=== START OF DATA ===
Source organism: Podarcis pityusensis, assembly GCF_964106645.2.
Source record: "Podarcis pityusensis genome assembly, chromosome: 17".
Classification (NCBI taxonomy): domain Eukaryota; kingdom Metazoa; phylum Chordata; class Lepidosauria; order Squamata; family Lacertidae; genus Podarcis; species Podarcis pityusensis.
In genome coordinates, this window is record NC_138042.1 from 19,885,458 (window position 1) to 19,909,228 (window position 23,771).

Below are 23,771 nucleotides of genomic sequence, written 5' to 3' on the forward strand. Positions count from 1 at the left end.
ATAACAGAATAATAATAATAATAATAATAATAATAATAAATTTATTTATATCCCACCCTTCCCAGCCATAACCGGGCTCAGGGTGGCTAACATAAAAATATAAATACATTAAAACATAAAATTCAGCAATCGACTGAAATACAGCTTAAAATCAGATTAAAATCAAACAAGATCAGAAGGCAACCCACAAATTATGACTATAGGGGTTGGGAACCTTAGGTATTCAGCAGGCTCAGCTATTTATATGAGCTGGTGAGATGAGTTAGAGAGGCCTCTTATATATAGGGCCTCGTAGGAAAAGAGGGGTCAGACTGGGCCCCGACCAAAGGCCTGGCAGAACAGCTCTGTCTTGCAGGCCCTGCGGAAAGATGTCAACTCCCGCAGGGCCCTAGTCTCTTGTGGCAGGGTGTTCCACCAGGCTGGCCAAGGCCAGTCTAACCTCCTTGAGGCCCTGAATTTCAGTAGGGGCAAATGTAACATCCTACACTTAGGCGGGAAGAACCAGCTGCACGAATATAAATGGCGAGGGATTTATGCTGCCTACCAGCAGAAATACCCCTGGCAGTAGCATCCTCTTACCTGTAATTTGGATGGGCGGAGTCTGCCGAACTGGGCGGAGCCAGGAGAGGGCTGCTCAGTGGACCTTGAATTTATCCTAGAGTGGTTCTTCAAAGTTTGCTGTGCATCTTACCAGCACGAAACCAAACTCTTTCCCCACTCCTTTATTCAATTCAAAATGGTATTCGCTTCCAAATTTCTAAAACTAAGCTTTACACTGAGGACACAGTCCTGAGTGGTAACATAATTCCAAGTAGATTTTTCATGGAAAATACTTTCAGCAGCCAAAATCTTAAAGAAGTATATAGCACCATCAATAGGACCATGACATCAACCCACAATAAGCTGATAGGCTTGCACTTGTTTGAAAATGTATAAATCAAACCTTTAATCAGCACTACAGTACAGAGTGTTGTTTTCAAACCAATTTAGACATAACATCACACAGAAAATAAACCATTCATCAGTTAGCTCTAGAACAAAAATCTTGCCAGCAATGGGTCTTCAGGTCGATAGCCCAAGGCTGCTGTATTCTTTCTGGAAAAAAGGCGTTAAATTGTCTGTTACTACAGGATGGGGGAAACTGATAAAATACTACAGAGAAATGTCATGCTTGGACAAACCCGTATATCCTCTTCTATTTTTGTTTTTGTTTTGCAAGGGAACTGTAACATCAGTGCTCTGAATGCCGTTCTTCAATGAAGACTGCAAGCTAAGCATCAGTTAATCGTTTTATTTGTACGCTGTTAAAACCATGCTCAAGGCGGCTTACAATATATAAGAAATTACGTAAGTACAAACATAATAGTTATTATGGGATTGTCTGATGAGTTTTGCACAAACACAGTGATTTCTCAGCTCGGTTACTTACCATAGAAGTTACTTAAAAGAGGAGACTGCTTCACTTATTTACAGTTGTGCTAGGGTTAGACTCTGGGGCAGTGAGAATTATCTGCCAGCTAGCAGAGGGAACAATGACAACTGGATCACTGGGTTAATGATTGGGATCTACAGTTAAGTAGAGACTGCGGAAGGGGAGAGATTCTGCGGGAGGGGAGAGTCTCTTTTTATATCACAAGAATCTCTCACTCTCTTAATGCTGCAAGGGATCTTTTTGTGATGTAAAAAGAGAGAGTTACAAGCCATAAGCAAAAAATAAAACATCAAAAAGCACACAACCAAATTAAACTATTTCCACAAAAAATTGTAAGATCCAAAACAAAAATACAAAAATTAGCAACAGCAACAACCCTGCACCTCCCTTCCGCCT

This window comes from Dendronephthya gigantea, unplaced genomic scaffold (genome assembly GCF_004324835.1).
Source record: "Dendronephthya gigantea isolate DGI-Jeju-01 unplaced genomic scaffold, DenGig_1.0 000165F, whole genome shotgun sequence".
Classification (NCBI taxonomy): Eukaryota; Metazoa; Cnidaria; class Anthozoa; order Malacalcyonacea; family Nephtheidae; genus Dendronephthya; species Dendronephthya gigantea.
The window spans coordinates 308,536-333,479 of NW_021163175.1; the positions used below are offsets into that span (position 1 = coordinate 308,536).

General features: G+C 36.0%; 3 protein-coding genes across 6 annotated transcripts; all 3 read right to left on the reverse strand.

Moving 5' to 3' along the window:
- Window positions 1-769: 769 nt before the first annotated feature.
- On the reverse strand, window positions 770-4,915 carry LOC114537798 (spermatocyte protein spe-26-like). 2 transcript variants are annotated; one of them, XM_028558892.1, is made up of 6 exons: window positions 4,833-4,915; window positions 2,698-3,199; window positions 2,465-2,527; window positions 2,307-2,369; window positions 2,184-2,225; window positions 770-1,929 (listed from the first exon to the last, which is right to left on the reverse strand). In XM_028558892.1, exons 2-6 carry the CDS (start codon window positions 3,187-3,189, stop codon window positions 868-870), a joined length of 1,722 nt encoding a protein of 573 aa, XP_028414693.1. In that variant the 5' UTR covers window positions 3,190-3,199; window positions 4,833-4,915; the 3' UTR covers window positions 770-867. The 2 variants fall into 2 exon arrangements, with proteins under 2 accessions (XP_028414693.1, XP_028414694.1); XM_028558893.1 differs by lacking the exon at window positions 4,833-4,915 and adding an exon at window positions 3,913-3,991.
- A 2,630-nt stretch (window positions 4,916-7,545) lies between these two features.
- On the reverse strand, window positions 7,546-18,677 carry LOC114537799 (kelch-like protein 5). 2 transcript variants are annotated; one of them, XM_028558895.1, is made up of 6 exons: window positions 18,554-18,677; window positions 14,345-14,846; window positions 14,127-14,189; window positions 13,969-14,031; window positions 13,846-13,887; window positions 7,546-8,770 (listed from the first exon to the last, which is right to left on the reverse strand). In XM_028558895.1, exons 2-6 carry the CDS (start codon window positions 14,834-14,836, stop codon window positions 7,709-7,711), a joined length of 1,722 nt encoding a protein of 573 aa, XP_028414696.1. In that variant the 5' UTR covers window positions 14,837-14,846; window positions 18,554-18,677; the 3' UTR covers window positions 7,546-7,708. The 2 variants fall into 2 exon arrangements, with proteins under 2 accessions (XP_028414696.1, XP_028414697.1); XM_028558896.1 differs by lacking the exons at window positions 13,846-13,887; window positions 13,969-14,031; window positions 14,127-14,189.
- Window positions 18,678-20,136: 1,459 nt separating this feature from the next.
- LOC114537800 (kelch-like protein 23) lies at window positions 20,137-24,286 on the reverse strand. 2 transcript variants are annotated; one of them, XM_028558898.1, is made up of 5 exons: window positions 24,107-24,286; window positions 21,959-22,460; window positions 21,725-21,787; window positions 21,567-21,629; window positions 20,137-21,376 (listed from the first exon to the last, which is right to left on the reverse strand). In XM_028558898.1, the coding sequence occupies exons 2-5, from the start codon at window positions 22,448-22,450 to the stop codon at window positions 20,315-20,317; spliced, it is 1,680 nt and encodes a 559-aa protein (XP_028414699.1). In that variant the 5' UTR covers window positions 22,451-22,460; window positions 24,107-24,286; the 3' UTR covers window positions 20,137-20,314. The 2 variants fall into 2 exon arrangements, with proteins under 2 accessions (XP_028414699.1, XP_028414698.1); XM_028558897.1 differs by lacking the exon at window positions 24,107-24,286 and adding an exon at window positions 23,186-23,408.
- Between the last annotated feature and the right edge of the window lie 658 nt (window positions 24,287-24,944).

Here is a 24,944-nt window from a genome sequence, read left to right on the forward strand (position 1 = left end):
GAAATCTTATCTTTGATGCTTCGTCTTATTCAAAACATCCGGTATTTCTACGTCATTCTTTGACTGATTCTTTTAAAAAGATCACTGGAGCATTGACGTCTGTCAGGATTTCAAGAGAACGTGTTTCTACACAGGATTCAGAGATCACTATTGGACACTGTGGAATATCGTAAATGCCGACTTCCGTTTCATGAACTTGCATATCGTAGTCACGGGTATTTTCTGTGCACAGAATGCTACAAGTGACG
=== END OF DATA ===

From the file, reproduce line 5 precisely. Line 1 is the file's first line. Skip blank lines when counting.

Below are 23,771 nucleotides of genomic sequence, written 5' to 3' on the forward strand. Positions count from 1 at the left end.